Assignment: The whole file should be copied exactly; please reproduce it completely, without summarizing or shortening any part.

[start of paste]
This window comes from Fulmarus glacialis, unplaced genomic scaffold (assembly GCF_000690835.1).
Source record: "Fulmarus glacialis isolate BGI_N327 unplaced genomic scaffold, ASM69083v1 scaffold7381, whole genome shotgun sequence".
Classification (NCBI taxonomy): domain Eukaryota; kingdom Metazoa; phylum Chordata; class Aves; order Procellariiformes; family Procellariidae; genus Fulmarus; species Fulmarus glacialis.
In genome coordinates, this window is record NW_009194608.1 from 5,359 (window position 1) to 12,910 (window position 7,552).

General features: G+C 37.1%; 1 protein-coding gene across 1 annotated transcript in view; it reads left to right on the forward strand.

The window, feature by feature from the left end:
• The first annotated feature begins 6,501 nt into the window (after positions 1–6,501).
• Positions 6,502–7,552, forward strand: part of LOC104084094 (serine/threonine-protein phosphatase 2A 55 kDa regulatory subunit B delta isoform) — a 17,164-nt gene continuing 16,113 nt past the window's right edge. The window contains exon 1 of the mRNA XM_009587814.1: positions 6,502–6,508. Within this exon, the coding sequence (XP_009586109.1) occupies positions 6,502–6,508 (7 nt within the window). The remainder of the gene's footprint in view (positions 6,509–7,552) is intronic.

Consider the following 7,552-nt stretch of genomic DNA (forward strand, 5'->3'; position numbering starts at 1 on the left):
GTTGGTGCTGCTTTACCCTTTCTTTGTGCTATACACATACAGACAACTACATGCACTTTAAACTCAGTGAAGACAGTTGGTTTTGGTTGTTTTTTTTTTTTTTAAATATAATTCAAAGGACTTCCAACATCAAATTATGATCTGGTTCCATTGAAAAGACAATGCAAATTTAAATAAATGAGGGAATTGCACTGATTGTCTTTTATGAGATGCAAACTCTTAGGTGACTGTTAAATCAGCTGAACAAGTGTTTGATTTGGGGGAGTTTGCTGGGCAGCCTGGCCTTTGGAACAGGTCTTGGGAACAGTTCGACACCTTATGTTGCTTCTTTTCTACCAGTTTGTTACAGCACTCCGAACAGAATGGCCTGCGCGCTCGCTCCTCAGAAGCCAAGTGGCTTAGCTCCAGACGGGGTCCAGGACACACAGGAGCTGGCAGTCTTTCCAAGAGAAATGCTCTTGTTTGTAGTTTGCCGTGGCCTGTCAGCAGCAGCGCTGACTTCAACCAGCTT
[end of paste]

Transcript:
This window comes from Fulmarus glacialis, unplaced genomic scaffold (assembly GCF_000690835.1).
Source record: "Fulmarus glacialis isolate BGI_N327 unplaced genomic scaffold, ASM69083v1 scaffold7381, whole genome shotgun sequence".
Classification (NCBI taxonomy): domain Eukaryota; kingdom Metazoa; phylum Chordata; class Aves; order Procellariiformes; family Procellariidae; genus Fulmarus; species Fulmarus glacialis.
In genome coordinates, this window is record NW_009194608.1 from 5,359 (window position 1) to 12,910 (window position 7,552).

General features: G+C 37.1%; 1 protein-coding gene across 1 annotated transcript in view; it reads left to right on the forward strand.

The window, feature by feature from the left end:
• The first annotated feature begins 6,501 nt into the window (after positions 1–6,501).
• Positions 6,502–7,552, forward strand: part of LOC104084094 (serine/threonine-protein phosphatase 2A 55 kDa regulatory subunit B delta isoform) — a 17,164-nt gene continuing 16,113 nt past the window's right edge. The window contains exon 1 of the mRNA XM_009587814.1: positions 6,502–6,508. Within this exon, the coding sequence (XP_009586109.1) occupies positions 6,502–6,508 (7 nt within the window). The remainder of the gene's footprint in view (positions 6,509–7,552) is intronic.

Consider the following 7,552-nt stretch of genomic DNA (forward strand, 5'->3'; position numbering starts at 1 on the left):
GTTGGTGCTGCTTTACCCTTTCTTTGTGCTATACACATACAGACAACTACATGCACTTTAAACTCAGTGAAGACAGTTGGTTTTGGTTGTTTTTTTTTTTTTTAAATATAATTCAAAGGACTTCCAACATCAAATTATGATCTGGTTCCATTGAAAAGACAATGCAAATTTAAATAAATGAGGGAATTGCACTGATTGTCTTTTATGAGATGCAAACTCTTAGGTGACTGTTAAATCAGCTGAACAAGTGTTTGATTTGGGGGAGTTTGCTGGGCAGCCTGGCCTTTGGAACAGGTCTTGGGAACAGTTCGACACCTTATGTTGCTTCTTTTCTACCAGTTTGTTACAGCACTCCGAACAGAATGGCCTGCGCGCTCGCTCCTCAGAAGCCAAGTGGCTTAGCTCCAGACGGGGTCCAGGACACACAGGAGCTGGCAGTCTTTCCAAGAGAAATGCTCTTGTTTGTAGTTTGCCGTGGCCTGTCAGCAGCAGCGCTGACTTCAACCAGCTT